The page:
Stalactites is a Melbourne institution in its own right and defiantly occupies a prominent location on Russell St despite being slowly engulfed by the numerous Asian restaurants in the nearby area. Its most distinguishing feature is its ceilings, embodying its name.

Walking into its new interior brought a sense of homeliness but also of suffocating modernity. New, gleaming surfaces and appliances give the impression of a new restaurant, or in this case, a re-made Stalactites. However, for me its new charm served to disguise the shortcomings of two more important aspects – the food and service.

Throughout my time in Australia I’ve always thought of Greek cuisine as defined by its focus on condiments and souvlaki. Stalactites did not budge me from that belief. The meal, even if it was a do-it-yourself style, possessed no particular uniqueness. A pile of sliced and shredded meats, pedestrian pita, and a refreshing but completely forgettable Greek salad. All of which should have made for a substantial fare. Filling physically, but not spiritually.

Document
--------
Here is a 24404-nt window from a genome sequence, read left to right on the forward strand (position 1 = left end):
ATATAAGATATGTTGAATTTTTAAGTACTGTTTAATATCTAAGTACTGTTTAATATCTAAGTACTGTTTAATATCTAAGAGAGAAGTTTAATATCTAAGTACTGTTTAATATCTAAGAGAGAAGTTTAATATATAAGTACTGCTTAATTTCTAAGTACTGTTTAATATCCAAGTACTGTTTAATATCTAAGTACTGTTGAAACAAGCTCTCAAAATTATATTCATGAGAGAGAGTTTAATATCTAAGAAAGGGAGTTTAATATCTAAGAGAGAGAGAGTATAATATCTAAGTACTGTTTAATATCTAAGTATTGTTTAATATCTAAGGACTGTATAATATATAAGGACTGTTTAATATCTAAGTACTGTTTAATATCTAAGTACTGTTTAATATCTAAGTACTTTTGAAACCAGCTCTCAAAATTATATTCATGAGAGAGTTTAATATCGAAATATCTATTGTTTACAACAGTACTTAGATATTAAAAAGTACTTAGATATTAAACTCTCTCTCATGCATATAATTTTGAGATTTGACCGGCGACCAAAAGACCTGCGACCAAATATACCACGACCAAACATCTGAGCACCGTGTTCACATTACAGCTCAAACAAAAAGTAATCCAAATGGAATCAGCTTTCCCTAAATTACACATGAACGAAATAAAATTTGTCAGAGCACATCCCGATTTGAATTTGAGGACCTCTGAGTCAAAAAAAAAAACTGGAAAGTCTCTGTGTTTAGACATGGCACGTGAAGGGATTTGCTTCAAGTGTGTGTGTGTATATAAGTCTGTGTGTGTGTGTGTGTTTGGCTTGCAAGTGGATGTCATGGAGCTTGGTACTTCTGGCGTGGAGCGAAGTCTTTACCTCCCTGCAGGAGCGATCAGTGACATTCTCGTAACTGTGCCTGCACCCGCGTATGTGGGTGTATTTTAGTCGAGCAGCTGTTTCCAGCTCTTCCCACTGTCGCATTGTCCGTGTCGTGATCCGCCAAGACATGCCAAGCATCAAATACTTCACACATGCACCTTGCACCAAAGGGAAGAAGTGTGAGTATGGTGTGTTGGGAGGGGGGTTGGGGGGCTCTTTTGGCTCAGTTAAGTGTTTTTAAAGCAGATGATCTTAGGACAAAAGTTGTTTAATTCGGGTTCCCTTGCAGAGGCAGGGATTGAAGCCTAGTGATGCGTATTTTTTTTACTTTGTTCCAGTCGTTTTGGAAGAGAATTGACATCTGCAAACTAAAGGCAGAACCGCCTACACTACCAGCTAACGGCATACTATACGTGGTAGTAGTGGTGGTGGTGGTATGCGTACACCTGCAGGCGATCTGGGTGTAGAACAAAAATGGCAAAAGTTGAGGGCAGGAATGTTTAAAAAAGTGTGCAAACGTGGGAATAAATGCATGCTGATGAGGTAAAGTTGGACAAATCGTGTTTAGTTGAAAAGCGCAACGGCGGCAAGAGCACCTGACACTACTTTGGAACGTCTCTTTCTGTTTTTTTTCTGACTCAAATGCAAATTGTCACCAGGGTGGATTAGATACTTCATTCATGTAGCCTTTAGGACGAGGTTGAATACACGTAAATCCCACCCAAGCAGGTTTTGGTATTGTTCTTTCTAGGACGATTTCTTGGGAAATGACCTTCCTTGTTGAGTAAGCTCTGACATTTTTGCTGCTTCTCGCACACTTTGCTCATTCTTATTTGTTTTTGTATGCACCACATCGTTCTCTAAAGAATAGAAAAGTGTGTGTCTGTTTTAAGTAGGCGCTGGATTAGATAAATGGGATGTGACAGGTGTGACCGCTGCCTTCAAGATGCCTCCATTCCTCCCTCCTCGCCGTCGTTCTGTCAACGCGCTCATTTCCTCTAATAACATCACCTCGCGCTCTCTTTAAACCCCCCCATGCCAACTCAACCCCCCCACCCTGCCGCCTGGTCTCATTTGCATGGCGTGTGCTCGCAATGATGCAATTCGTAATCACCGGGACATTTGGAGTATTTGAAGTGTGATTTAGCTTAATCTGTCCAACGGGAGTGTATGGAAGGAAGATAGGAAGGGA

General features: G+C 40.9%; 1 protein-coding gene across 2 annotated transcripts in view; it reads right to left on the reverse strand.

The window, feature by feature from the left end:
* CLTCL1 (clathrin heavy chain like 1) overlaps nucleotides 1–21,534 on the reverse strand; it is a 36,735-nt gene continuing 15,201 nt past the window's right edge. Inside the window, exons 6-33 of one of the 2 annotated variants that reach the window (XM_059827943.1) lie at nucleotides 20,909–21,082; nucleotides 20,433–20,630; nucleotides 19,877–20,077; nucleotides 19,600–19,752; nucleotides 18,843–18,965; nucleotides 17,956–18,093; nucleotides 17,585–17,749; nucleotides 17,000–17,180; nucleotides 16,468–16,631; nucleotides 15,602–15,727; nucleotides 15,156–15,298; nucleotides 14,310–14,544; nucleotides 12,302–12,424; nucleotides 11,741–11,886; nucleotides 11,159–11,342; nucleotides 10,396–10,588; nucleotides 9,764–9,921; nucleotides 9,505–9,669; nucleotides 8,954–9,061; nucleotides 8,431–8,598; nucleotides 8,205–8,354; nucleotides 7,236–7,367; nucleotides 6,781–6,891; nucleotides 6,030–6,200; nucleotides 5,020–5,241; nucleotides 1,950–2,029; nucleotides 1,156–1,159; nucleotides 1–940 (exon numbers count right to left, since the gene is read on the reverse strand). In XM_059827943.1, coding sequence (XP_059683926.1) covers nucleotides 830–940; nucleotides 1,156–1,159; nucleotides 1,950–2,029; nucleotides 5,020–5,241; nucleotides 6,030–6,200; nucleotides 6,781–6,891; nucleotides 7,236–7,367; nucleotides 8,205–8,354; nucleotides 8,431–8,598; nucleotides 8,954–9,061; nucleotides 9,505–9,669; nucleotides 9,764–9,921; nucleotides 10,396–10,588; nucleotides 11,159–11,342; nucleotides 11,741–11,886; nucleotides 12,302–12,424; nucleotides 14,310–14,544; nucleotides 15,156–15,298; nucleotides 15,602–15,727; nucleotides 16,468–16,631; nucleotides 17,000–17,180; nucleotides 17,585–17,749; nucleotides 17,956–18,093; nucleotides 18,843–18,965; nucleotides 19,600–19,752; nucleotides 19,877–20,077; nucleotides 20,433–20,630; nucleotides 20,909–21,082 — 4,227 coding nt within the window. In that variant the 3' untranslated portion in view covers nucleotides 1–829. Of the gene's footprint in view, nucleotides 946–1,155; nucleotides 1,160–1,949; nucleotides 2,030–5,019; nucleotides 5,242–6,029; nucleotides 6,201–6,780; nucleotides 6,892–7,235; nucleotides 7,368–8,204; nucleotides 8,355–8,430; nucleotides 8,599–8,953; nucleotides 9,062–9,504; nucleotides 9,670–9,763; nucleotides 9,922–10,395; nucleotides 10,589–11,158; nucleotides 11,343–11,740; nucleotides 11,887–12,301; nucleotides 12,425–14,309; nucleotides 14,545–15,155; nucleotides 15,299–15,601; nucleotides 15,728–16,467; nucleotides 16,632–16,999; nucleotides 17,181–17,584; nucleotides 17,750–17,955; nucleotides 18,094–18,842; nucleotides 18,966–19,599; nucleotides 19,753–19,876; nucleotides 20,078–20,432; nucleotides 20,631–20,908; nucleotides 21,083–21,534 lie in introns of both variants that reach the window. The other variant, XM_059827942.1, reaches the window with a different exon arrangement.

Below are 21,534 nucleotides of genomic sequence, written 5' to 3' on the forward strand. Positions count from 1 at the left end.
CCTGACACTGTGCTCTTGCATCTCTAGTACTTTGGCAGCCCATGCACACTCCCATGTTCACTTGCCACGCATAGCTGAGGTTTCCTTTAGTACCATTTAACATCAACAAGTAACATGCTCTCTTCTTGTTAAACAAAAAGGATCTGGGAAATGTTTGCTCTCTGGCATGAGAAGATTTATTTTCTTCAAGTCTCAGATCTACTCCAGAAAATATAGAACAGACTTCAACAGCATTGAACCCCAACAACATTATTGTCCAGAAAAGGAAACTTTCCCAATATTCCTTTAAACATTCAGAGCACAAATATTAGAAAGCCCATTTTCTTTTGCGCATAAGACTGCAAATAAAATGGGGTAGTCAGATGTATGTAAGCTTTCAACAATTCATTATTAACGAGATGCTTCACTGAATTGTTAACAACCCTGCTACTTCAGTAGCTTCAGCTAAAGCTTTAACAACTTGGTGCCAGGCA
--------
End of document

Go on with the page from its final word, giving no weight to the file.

The service, I regret to say, was abysmal. Absurd lack of staff and an apparent forgetfulness of orders meant that the staff lacked personality, the meal was  and there was a certain hastiness – a hastiness that I felt pushed Stalactites from the title of restaurant to another quaint indie fast-food joint.

I thought I was missing something here. Stalactites had long been in my mind as being at the forefront of Greek cuisine in Victoria. But as I stepped out into a hot breeze, I knew that belief was gone. It was gone and left a vacuum which I now needed to fill.

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Posted by on January 27, 2014 in Reviews

 

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The Grain Store

517 Flinders Lane, Melbourne VIC 3000

Okay, here we go, attempt two at getting this site back up and running. I apologize if anyone has been expecting a new one lately – I had to wrap my head around writing about a place on the top of Mount Buller (of all places!) before I decided it wasn’t even worth it in the first place.